The Esplanade was heaving, packed with locals, visitors, soldiers and visiting sailors, many headed towards the Royal hotel where the Yeomanry band was playing under the baton of Mr Eyres.

Sunday was started with church parade for the soldiers, a march on foot led them to the door of St Mary’s where they listened to a rousing sermon by Rev T A Greaves, the local vicar, who took the opportunity to appeal for generous donations towards the Dispensary in town.

After lunch the band was called into action again, this time in the New (Alexander) gardens, the Mayor had generously opened the gardens to one and all…and one and all arrived! They were packed, people were stood outside and on the esplanade and sands listening to the rousing performance.

The Monday saw the start of the working week for the men. Once they had gathered at the Kings statue, they were led by the band towards Lodmoor, here they would learn to perform the drills and routines that would turn them into fighting soldiers.

cassels 1904 yeomanry 2

When they had finished the military exercises, the men were all presented with their brand new weapons, a Westley Richards breech-loading Enfield rifle carbine, state of the art hardware compared to what they had previously been using.

Tuesday morning was more of the same, practise practise, practise, men and horses working as one thundered across the turf as they learnt the necessary skills that would  make the foe quake before their charging lines and keep them alive in battle. The afternoons entertainment was thundering hoofs of a different variety. Everyone moved to the flat sands on the beach where horse racing was the order of the day. Lords and ladies, chimney sweeps and strumpets lined the promenade, betting took place, money to be earnt here!…pounds or pence, it didn’t matter, it was the thrill of the chase!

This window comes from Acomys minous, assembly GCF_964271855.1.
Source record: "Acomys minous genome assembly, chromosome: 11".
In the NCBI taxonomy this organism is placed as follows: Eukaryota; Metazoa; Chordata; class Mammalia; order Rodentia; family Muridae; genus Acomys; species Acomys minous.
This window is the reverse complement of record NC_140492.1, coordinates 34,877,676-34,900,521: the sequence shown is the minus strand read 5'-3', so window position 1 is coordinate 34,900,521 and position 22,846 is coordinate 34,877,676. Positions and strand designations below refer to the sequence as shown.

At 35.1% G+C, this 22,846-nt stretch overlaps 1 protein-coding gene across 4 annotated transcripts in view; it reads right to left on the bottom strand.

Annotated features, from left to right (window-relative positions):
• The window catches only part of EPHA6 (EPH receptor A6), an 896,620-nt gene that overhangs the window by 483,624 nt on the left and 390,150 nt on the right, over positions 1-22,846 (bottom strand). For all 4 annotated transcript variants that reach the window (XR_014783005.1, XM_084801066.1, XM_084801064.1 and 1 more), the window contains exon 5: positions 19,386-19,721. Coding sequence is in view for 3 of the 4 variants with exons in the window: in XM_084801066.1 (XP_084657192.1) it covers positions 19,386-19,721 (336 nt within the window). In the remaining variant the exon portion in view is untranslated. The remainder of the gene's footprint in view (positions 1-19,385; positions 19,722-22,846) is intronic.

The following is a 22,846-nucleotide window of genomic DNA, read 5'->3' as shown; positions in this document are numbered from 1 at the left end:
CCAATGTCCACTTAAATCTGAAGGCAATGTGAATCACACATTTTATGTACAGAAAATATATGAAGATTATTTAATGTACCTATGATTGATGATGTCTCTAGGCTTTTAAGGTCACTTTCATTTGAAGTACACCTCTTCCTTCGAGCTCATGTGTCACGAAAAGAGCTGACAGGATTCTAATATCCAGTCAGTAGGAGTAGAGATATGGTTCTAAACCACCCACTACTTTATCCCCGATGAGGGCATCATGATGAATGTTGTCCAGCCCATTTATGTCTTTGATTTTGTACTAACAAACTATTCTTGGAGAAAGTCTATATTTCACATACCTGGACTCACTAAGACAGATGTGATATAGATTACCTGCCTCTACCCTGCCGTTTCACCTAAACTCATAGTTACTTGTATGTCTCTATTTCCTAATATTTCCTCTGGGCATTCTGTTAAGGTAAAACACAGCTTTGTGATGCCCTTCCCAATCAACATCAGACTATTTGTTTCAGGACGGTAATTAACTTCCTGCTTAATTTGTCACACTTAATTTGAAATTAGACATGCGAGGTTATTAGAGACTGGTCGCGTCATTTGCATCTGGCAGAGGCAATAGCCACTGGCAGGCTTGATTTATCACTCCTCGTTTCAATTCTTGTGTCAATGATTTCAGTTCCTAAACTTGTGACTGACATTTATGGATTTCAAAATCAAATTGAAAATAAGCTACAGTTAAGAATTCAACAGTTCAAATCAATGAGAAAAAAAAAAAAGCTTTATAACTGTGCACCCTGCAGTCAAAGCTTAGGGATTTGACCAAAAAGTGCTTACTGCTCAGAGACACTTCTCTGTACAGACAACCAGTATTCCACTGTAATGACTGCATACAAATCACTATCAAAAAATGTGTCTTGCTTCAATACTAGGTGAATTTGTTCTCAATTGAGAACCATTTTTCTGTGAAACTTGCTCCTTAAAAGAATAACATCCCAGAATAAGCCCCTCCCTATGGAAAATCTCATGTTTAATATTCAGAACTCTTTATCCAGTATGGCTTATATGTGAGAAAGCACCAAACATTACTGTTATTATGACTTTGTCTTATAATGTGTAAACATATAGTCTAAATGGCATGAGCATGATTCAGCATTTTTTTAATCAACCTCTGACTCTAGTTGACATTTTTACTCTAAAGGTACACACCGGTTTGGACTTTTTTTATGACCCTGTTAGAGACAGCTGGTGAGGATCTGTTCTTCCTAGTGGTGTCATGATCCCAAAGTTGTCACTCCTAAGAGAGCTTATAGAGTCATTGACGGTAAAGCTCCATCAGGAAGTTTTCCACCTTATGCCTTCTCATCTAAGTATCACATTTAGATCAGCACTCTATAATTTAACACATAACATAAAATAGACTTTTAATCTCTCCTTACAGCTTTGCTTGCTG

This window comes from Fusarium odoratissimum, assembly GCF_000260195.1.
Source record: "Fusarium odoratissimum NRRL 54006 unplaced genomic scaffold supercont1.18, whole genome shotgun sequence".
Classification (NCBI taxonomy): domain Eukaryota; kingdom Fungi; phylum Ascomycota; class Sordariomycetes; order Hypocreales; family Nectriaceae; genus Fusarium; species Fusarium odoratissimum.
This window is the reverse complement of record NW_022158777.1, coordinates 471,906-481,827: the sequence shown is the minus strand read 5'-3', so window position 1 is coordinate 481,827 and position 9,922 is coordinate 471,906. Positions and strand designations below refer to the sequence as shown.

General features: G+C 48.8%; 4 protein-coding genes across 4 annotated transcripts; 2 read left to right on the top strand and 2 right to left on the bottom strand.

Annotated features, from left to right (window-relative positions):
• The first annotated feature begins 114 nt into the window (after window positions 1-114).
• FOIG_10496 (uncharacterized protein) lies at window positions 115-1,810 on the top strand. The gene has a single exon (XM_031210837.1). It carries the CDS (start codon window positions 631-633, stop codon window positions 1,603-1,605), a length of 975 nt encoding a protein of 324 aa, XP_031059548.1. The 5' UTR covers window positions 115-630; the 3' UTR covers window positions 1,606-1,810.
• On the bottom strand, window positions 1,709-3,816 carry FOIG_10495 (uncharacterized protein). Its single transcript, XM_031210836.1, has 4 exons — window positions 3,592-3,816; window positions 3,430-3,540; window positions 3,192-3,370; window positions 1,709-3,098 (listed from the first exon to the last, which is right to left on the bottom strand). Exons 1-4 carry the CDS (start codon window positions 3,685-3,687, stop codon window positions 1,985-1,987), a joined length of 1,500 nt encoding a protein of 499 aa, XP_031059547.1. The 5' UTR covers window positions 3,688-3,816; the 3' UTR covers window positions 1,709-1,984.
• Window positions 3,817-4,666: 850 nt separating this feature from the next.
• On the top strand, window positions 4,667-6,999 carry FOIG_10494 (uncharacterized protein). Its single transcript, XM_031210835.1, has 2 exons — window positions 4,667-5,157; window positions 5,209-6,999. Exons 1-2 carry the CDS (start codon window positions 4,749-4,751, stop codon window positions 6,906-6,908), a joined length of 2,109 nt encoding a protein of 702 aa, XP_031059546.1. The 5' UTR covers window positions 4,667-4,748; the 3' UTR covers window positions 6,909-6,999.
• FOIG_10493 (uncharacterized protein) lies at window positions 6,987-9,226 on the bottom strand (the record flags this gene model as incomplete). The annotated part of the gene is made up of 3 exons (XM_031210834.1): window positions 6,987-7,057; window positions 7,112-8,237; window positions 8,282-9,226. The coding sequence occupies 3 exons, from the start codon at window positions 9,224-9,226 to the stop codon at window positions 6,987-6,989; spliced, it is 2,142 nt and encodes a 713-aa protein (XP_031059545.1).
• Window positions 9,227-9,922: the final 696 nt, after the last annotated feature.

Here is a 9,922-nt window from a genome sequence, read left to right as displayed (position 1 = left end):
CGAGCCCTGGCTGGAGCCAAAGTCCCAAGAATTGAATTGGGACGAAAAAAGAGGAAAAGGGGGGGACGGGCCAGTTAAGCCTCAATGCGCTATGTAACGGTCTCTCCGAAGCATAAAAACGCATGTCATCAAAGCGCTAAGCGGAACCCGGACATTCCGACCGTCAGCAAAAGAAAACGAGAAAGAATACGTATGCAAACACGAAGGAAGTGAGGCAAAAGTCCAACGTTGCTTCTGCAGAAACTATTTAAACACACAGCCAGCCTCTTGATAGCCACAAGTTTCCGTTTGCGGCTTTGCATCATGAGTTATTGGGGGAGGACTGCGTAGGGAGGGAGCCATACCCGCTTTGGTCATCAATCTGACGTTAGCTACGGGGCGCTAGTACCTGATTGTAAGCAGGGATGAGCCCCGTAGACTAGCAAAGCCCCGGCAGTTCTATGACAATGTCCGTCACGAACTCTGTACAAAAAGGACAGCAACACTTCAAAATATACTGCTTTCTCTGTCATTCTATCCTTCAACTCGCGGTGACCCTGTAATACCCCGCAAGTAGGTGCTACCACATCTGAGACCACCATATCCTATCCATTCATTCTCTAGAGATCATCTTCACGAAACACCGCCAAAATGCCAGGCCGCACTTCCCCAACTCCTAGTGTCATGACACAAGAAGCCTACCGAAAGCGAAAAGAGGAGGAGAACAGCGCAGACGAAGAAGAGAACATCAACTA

Once again the men went through their complex routines on the fields at Lodmoor on the Wednesday and Thursday morning. The afternoon and evenings were kept free for the fun that the council laid on…aquatic sports around the harbourside, races on the beach, music in the gardens, soirees and afternoon teas, many a pub to visit, many a wench to woo, the men of the Cavalry troop fitted as much in as they possible could, after all this was their week of freedom and excitement, the annual escape from the every day worries and toil of life.

All too soon it was Friday…the big day!

The grand Review.

Lodmoor was packed, the surrounding slopes filled with carriages of the rich and the gentry, all jostling to stake the best view of what was to come. All walks of life were here, admiring females, wily pickpockets, farm labourers and washerwomen, what they were about to witness was as exciting as it got without actually being on the battlefield itself.

For an hour and a half the dashing men and their gleaming steeds formed columns, wheeled left and right, a form of equine poetry as man and beast walked, trotted, cantered and galloped in tight formation….culminating in a blood curdling charge…full out speed, swords extended, mens faces yelling murder, horses hoofs thundering as they swept past the  excited crowds…a sight to behold, who wouldn’t quiver before that!

charging 1

The last night was the annual officers Ball held at the Assembly Rooms in the Royal hotel. for the ordinary rank and file it meant another evening enjoying the delights of the town, mixing with the many pretty (and not so pretty) ladies who’d ventured in hoping to meet a dashing soldier. The local Inn keepers slapped them on the back and welcomed them in to their hostelries, hoping that the star struck followers would follow.

woman sat at ball

Another successful year for the men and their officers, and a right good start to the season in Weymouth.

Saturday morning and the mounted men said farewell to their friends and colleagues new and old, riding for home with grand stories to tell (or not !) of their weeks escapades in Weymouth town.